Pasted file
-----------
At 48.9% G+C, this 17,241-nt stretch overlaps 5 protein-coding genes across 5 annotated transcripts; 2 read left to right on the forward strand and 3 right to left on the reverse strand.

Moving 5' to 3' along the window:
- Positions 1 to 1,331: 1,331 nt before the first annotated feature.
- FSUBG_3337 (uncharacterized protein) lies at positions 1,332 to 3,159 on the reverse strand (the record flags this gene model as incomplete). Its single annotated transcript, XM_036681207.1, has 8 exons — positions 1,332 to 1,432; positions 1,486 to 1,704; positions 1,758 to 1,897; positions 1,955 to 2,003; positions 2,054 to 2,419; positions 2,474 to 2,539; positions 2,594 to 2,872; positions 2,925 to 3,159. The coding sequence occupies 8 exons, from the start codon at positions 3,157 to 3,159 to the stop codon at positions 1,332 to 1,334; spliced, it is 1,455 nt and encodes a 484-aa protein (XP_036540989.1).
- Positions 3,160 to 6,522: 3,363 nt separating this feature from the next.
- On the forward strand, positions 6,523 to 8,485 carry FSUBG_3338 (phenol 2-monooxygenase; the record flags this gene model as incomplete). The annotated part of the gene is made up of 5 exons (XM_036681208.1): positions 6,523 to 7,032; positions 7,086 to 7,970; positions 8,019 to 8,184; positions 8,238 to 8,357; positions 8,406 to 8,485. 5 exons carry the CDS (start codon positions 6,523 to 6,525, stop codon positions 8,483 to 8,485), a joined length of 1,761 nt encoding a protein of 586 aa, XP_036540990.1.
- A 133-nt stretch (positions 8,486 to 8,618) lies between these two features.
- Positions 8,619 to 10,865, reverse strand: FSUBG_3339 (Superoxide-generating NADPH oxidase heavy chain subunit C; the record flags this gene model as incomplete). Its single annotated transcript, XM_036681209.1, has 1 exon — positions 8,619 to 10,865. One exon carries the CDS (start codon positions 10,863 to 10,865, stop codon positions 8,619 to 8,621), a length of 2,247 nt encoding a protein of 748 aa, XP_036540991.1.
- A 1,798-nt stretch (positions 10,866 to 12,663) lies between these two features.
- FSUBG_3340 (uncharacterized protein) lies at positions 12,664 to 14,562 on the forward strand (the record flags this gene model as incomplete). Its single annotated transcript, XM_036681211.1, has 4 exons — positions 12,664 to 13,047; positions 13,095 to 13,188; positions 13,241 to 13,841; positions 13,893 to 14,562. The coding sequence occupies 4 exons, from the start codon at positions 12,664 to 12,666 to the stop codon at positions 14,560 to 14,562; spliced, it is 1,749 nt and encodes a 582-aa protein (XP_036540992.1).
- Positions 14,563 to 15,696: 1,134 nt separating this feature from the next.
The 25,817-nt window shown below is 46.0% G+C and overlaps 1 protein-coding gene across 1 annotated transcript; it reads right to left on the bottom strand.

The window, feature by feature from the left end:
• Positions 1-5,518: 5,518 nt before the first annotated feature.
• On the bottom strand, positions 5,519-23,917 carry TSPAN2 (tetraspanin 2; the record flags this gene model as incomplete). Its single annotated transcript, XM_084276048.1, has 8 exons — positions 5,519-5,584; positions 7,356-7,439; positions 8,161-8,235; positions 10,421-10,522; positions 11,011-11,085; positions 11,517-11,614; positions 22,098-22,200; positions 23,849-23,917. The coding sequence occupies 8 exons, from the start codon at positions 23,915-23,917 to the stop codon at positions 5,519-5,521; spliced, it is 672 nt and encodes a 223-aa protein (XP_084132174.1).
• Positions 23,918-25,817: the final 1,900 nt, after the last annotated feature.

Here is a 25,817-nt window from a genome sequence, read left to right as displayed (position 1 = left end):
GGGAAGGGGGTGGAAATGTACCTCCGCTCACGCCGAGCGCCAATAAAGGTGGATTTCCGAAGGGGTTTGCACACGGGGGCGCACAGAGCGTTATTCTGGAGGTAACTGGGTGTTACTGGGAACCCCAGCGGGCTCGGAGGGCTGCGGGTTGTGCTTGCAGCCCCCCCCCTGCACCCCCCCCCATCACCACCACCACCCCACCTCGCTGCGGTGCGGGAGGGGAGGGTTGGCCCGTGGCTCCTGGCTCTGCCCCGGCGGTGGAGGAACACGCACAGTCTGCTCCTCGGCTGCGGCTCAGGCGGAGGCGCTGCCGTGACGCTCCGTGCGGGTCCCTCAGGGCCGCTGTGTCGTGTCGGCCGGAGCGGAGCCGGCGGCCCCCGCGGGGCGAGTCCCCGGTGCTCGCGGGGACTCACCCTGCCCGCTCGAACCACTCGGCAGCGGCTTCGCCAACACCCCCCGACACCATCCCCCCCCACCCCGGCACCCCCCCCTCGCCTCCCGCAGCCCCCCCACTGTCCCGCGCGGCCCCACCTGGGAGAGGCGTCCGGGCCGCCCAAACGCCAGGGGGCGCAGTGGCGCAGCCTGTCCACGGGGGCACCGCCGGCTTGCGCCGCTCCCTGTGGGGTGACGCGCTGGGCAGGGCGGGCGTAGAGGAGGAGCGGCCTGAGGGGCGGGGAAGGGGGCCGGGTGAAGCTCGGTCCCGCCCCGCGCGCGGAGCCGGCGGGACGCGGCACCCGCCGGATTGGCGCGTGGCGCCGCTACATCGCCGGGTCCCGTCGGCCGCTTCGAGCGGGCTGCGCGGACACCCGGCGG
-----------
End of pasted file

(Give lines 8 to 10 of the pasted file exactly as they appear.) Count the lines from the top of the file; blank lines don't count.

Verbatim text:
- Positions 8,619 to 10,865, reverse strand: FSUBG_3339 (Superoxide-generating NADPH oxidase heavy chain subunit C; the record flags this gene model as incomplete). Its single annotated transcript, XM_036681209.1, has 1 exon — positions 8,619 to 10,865. One exon carries the CDS (start codon positions 10,863 to 10,865, stop codon positions 8,619 to 8,621), a length of 2,247 nt encoding a protein of 748 aa, XP_036540991.1.
- A 1,798-nt stretch (positions 10,866 to 12,663) lies between these two features.
- FSUBG_3340 (uncharacterized protein) lies at positions 12,664 to 14,562 on the forward strand (the record flags this gene model as incomplete). Its single annotated transcript, XM_036681211.1, has 4 exons — positions 12,664 to 13,047; positions 13,095 to 13,188; positions 13,241 to 13,841; positions 13,893 to 14,562. The coding sequence occupies 4 exons, from the start codon at positions 12,664 to 12,666 to the stop codon at positions 14,560 to 14,562; spliced, it is 1,749 nt and encodes a 582-aa protein (XP_036540992.1).